A martini in memory of Roger Moore

Actor Roger Moore, who died May 23, seen in 1973 at the beginning of his James Bond period.
Photo by Allan Warren via Wikimedia Commons

With the death last week of Sir Roger Moore, who famously portrayed James Bond, my thoughts have turned to the martini, that classic, cooling and altogether quintessential cocktail.

In Moore’s seven Bond films, he never said the evocative if over-familiar phrase “Shaken, not stirred.”

His memoirs — he published three enjoyable efforts over the years — make clear that this was a conscious effort to stave off some of the inevitable comparisons to Sean Connery, his predecessor as 007, and who also starred in seven Bond films.

The relative merits of this Bond over that Bond notwithstanding, Moore was an actor who took honest measure of his abilities. Consider, for example, this entirely typical snippet from one of his memoirs:


About fight sequence with a python in 1979’s “Moonraker,” Moore writes, “I think when you have to act alongside a twelve-foot-long rubber snake — and try to appear more animated than it — you know you’ve cracked this acting lark.” No doubt.

While Moore’s Bond was never filmed ordering a martini, he certainly enjoyed a great many of them on screen — and off. The martini substantially predates James Bond, but surely owes its general popularity more to the films than to whoever invented it.

To famed journalist and infamous boozer H.L. Mencken, the martini was “the only American invention as perfect as a sonnet,” while to the novelist and historian Bernard DeVoto, the martini was “the supreme American gift to world culture.” Perhaps Soviet leader Nikita Khrushchev got nearer the mark when he referred to the martini as “the U.S.A.’s most lethal weapon.” This, at least, is closer to the Cold War era in which James Bond originated.

Like so many of the best classic cocktails, the exact origins of the martini are obscure and hotly debated among those who enjoy debating such things. What continues to sustain interest in the martini is the drink itself. While Bond ushered in the era of vodka martinis, cocktail traditionalists — myself included — consider the original gin version far superior.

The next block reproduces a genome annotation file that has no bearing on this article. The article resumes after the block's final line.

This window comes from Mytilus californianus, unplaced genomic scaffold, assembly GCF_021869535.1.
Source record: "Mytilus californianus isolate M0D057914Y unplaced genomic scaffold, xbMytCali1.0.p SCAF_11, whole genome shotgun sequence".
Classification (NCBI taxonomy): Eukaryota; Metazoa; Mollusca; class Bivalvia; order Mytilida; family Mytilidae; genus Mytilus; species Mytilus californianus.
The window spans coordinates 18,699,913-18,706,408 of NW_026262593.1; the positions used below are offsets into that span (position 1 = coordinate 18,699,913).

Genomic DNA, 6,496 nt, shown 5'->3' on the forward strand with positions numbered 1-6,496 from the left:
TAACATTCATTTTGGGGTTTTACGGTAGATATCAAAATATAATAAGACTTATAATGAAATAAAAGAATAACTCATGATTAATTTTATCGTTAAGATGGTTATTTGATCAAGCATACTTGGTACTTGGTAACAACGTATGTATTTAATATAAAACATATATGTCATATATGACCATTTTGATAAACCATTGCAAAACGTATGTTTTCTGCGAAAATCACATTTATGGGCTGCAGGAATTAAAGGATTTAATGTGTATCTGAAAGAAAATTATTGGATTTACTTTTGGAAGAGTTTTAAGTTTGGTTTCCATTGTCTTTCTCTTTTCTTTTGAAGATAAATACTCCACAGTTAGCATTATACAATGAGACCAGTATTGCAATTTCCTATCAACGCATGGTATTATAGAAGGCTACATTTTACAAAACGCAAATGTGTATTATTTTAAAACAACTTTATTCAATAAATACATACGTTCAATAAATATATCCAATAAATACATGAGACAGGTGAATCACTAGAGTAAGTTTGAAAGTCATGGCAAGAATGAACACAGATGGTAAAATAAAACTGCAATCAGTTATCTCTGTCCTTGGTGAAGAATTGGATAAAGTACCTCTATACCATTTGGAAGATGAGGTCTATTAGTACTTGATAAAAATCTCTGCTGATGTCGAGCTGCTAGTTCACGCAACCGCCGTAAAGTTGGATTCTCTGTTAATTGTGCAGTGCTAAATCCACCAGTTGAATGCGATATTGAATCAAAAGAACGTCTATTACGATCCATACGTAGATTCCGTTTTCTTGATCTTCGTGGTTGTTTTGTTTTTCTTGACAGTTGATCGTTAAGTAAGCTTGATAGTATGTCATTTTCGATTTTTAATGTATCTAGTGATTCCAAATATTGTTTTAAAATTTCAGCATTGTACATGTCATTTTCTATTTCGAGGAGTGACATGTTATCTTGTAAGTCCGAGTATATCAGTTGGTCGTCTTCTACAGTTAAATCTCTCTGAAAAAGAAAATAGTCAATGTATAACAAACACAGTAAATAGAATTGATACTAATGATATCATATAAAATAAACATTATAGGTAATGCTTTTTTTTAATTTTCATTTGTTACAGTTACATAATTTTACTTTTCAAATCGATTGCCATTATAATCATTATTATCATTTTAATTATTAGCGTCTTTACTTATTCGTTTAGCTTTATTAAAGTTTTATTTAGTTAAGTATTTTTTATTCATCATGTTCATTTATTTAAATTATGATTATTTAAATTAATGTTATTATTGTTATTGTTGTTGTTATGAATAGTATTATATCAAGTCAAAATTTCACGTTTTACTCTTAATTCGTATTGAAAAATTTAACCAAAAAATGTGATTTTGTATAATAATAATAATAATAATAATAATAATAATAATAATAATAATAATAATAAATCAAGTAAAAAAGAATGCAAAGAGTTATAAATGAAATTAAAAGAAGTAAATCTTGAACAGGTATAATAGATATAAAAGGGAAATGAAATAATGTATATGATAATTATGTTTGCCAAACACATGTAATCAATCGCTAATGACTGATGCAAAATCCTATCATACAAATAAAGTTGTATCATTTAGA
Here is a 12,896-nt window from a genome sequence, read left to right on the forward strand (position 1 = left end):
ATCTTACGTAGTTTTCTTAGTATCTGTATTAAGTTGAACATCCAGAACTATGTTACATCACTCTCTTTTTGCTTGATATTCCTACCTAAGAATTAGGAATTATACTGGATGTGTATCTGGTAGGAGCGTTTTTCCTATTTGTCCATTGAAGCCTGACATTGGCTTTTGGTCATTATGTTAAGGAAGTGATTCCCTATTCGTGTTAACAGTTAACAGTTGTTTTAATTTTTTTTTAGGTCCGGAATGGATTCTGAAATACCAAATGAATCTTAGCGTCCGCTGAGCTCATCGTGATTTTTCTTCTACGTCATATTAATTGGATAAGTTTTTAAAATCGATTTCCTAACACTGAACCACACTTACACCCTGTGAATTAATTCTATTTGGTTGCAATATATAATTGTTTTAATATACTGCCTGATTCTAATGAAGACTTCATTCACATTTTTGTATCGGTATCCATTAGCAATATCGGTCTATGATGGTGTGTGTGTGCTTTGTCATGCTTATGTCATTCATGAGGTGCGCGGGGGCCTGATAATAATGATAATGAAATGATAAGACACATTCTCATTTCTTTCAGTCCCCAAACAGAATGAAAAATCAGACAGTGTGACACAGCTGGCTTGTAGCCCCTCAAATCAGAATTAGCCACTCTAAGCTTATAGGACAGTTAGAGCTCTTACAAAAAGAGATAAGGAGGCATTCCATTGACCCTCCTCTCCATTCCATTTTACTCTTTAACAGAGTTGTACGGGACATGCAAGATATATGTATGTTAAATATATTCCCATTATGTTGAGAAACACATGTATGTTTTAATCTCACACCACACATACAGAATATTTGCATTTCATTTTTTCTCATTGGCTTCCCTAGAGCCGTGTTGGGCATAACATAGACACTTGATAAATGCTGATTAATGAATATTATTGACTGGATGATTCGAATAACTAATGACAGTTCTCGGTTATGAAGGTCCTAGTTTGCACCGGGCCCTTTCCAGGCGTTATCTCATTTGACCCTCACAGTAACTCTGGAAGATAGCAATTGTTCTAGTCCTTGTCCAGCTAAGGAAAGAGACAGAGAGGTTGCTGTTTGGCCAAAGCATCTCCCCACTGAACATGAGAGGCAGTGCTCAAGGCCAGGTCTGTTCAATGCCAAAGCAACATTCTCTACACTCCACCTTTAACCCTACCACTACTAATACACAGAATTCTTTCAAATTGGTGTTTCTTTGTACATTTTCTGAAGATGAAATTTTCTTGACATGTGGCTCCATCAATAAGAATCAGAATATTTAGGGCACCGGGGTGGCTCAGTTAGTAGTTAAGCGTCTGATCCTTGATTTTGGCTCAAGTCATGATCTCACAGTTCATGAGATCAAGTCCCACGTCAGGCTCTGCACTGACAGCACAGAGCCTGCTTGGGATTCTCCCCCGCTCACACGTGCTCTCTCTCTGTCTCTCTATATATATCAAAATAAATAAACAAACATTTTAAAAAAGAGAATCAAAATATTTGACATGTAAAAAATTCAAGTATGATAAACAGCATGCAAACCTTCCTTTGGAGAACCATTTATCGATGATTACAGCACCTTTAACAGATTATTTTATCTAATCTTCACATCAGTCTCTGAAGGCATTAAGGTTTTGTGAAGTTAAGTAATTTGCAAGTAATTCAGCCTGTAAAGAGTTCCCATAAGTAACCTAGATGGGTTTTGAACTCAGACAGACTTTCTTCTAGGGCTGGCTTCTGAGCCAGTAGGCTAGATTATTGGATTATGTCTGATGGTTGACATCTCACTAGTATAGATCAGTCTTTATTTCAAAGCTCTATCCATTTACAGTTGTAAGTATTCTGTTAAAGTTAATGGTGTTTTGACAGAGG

As in most things, connoisseurs have definite ideas about every aspect of their martinis — like whether it should be shaken or stirred, served with bitters or without, garnished with a twist of lemon, a couple of olives or nothing at all, not to mention what ratio the gin or vodka should be mixed with vermouth.

“I myself prefer a gin Martini,” Moore noted, though he had to give them up entirely a few years before his death when he learned that he was diabetic. “In all my years of travelling,” he wrote, “[I] believe the best is served in the bar of Maison Pic, in Valence, France. How do they prepare it?”

For Moore, the gin was Tanqueray and the vermouth Noilly Prat.

To make what he called “two sensible-sized martinis” he advised his reader to fill ¼ of each glass with Noilly Prat. “Swill it around and then discard it,” he wrote.

The next step was to fill the glasses with gin, add a zest of lemon and then put the martinis in the freezer “until you are — or should I say she is — ready.” L’chaim!

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